Heroin is an opioid drug that is made from morphine, a naturally occurring substance taken from the seed pod of the Asian opium poppy plant. Opioids, also known as “opiates,” are a class of drugs with powerful pain-relieving properties. Even centuries after their discovery, opioids are still the most effective pain relievers available to physicians for treating pain. Although heroin has no medicinal use, other opioids—such as morphine and codeine—are used to treat pain related to illnesses (e.g., cancer) and medical and dental procedures.
Heroin usually appears as white or brown powder or as a black, sticky substance called “black tar heroin.”
Heroin may be called “Smack,” “Junk,” “H,” “Black tar,” “Ska,” and “Horse.”
Heroin can be mixed with water and injected with a needle. It also can be smoked or snorted up the nose.
According to the 2012 Monitoring the Future study, a NIDA-funded survey of teens in grades 8, 10, and 12, only 0.05% of 8th graders, 0.6% of 10th graders and 12th graders reported using heroin at least once in the past year. Past-year use of heroin among teens is almost half what it was in the late 1990s. However, there is a worry that young people addicted to prescription opioids like OxyContin and Vicodin may be turning to heroin instead, because heroin produces similar effects but is cheaper to get.
Short-term effects of heroin include a rush of good feelings and clouded thinking. For the first several hours after taking heroin, people want to sleep, and their heart rate and breathing slow down. When the drug wears off, people may feel a strong urge to take more.
Other effects include:
- Feeling sick and itchy: Heroin can make you throw up and make your skin feel very itchy.
- Having trouble breathing: Heroin can slow or stop your breathing, sometimes so much that a person dies (a fatal heroin overdose).
- Getting HIV/AIDS or hepatitis: Sharing used needles to inject heroin can give you HIV/AIDS and hepatitis. Hepatitis is a liver disease.
- Going into a coma: Heroin can put you in a coma. That's when you go into a deep state of unconsciousness from which you may not wake up, and you may die.
Yes, heroin is very addictive. It enters the brain quickly, causing a rapid, intense high, and it also causes tolerance. That means people who abuse heroin need to take more and more of it to get the same effect, and then they need to keep taking the drug just to feel normal. When they stop using heroin, people who are addicted feel strong cravings for it.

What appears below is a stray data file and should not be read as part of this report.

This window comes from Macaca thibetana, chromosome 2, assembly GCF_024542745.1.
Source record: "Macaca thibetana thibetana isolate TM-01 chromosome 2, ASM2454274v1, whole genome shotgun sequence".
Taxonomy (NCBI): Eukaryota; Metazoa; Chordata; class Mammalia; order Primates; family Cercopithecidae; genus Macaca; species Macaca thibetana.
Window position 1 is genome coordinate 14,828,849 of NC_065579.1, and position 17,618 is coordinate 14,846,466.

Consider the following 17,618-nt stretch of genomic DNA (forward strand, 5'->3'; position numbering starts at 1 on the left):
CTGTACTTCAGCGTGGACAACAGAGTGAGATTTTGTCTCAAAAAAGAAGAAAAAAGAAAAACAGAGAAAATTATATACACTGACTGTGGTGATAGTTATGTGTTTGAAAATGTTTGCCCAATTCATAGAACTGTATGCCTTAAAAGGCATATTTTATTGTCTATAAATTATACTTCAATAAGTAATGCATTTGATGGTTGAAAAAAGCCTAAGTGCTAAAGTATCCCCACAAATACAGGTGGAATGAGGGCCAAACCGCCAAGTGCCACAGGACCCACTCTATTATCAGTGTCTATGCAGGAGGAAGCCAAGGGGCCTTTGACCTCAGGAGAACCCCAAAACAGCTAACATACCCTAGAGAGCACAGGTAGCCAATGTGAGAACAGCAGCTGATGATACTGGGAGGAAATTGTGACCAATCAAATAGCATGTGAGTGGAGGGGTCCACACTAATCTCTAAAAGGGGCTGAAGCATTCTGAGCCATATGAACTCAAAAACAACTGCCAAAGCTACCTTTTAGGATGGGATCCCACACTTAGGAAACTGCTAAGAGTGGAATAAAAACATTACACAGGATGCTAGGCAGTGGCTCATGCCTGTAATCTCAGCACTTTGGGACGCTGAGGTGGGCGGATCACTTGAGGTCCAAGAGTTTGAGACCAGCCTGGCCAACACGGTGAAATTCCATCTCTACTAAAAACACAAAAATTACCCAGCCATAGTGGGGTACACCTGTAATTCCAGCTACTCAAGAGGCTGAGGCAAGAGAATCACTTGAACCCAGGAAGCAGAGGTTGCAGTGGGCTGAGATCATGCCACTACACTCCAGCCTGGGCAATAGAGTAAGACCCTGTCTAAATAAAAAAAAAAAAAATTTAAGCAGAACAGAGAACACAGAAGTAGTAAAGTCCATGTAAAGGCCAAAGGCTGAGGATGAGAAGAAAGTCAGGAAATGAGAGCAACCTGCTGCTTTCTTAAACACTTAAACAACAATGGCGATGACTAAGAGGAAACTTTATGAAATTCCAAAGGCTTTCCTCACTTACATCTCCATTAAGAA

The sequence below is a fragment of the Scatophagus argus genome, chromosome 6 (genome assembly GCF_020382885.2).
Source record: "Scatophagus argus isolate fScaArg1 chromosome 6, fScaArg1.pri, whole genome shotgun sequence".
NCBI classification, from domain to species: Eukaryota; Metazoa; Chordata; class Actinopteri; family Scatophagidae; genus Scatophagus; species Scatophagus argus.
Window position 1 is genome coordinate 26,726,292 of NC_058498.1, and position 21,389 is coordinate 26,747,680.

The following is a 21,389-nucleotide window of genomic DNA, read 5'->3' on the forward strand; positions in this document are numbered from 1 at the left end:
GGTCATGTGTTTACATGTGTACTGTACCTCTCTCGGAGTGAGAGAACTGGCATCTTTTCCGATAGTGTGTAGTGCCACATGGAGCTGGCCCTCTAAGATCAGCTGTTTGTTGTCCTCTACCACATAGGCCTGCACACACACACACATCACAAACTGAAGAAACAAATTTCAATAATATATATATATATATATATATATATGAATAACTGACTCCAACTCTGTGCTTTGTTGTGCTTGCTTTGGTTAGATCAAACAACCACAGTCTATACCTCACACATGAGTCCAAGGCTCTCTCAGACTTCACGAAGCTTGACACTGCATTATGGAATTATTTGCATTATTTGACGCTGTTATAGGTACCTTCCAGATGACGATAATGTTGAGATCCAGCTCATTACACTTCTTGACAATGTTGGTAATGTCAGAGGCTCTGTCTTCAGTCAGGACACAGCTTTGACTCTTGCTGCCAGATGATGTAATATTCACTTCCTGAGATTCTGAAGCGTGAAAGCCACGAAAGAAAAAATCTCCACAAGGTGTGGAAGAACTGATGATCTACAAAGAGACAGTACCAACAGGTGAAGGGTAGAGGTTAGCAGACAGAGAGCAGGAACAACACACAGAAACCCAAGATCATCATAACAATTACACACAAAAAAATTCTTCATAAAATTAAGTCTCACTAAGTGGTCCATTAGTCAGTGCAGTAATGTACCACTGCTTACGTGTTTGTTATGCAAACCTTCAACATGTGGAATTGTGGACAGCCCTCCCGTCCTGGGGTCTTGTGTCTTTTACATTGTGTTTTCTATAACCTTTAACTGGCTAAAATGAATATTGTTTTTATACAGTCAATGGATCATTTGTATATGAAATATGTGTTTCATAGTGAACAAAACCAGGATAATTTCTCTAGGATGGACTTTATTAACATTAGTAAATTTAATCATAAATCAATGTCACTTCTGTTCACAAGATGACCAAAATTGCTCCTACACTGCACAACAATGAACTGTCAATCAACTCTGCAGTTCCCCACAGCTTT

People who are trying to quit taking heroin might:
- Have muscle and bone pain.
- Get chills.
- Throw up.
- Be unable to sleep.
- Feel nervous.
- Feel a very strong need to take heroin.
Fortunately, treatment can help an addicted person stop using and stay off heroin, and there are medicines that can help people manage their cravings after they have quit taking the drug, helping them to regain control of their health and their lives.
Yes. Heroin slows, and sometimes stops, breathing, so overdosing can kill a person. Signs of a heroin overdose are slow breathing, blue lips and fingernails, cold clammy skin, and shaking. People who might be overdosing should be taken to the emergency room immediately.
Here are some signs that someone might be abusing heroin:
- People on heroin think slowly and might move slowly.
- Heroin makes people act sleepy, like they're in a dream.
- Heroin makes the pupils—the black circles in the center of the eyes—get very small.
- A person who injects heroin will have marks on the skin where the needle went in.
When someone has a drug problem, it's not always easy to know what to do. If someone you know is abusing heroin, encourage him or her to talk to a parent, school guidance counselor, or other trusted adult. There are also anonymous resources, such as the National Suicide Prevention Lifeline (1-800-273-TALK) and the Treatment Referral Helpline (1-800-662-HELP).
The National Suicide Prevention Lifeline (1-800-273-TALK) is a crisis hotline that can help with a lot of issues, not just suicide. For example, anyone who feels sad, hopeless, or suicidal; family and friends who are concerned about a loved one; or anyone interested in mental health treatment referrals can call this Lifeline. Callers are connected with a professional nearby who will talk with them about what they’re feeling or about concerns for family and friends.
In addition, the Treatment Referral Helpline (1-800-662-HELP)—offered by the Substance Abuse and Mental Health Services Administration—refers callers to treatment facilities, support groups, and other local organizations that can provide help for their specific need. You can also locate treatment centers in your state by going to www.samhsa.gov/treatment.